Conservation Science

Raptor Health Scotland

Raptor Health Scotland is a collaborative project assessing the health of birds of prey as indicators for ecosystem health.

This PhD research project has built a wide range of collaborations to collect health data from wild raptors in the field and through post mortem assessment of submitted carcasses.

In order to understand how modern human practices and land management are affecting our environment, the raptor health Scotland project analyses live and dead birds of prey. These examinations allow us to assess raptor health and screen blood or tissues for over 160 chemicals including pesticides, veterinary pharmaceuticals and heavy metals. We use the data obtained on pathogens, causes of death, and toxicology to assess chemical bioaccumulation and link poor health patterns observed at the top of the Scottish food chain to anthropogenic factors.

The comparison of raptor health data with variations in land use across the environment as well as raptor population trends facilitates the development of tools to monitor ecosystem health and support land management and species conservation. The resulting change in raptor health can be used to indicate a reduced ability of an environment to support viable populations of both these predators and potentially the prey animals that support them, providing an indicator of overall environmental health.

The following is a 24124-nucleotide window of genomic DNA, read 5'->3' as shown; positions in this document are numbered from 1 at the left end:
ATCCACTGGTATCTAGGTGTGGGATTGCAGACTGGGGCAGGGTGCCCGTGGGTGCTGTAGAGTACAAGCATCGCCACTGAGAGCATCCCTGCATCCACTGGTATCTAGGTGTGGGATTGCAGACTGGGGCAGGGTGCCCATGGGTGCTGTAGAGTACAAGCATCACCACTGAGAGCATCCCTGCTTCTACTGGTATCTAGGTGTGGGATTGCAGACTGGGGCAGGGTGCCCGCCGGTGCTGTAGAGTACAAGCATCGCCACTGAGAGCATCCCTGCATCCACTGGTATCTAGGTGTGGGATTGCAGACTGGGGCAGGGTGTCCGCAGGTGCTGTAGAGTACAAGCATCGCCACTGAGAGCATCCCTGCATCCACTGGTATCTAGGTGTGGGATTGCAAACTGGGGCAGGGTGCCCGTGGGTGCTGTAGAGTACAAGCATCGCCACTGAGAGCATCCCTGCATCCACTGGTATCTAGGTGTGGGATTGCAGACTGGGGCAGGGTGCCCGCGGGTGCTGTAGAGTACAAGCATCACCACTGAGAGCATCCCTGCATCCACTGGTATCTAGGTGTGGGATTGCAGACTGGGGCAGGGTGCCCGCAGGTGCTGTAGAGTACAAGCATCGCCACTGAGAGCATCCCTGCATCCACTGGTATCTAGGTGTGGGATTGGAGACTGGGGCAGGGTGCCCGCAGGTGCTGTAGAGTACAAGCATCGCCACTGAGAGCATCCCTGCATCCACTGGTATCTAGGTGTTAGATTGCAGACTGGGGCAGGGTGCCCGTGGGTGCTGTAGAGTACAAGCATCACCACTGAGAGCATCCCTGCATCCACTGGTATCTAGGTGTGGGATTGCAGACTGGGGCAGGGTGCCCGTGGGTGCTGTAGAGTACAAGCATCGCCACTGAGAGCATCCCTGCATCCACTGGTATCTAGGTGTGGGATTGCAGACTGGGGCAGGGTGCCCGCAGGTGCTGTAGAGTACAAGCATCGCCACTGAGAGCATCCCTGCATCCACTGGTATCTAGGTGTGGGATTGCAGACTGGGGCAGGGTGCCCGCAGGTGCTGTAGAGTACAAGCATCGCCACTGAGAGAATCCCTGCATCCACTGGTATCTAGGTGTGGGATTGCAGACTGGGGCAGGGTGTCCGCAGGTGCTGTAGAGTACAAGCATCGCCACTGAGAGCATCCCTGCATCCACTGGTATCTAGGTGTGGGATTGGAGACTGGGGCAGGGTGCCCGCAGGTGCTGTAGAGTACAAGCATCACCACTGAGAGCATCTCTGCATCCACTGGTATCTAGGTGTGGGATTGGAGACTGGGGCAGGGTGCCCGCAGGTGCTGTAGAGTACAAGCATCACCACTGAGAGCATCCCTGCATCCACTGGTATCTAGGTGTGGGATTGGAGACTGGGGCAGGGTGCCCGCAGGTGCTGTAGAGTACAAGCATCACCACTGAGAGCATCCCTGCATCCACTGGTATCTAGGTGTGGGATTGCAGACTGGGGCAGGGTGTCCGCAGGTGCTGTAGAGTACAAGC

Collaborators include Scottish Natural Heritage, SASA, the Predatory Bird Monitoring Scheme, The University of the Highlands and Islands, Scotland's Rural College, The University of Aberdeen, The University of Murcia, The University of Castilla La Mancha and the Royal Society for the Protection of Birds.


More information on the project, funding and partners please contact Gabriela Peniche or visit the project's website.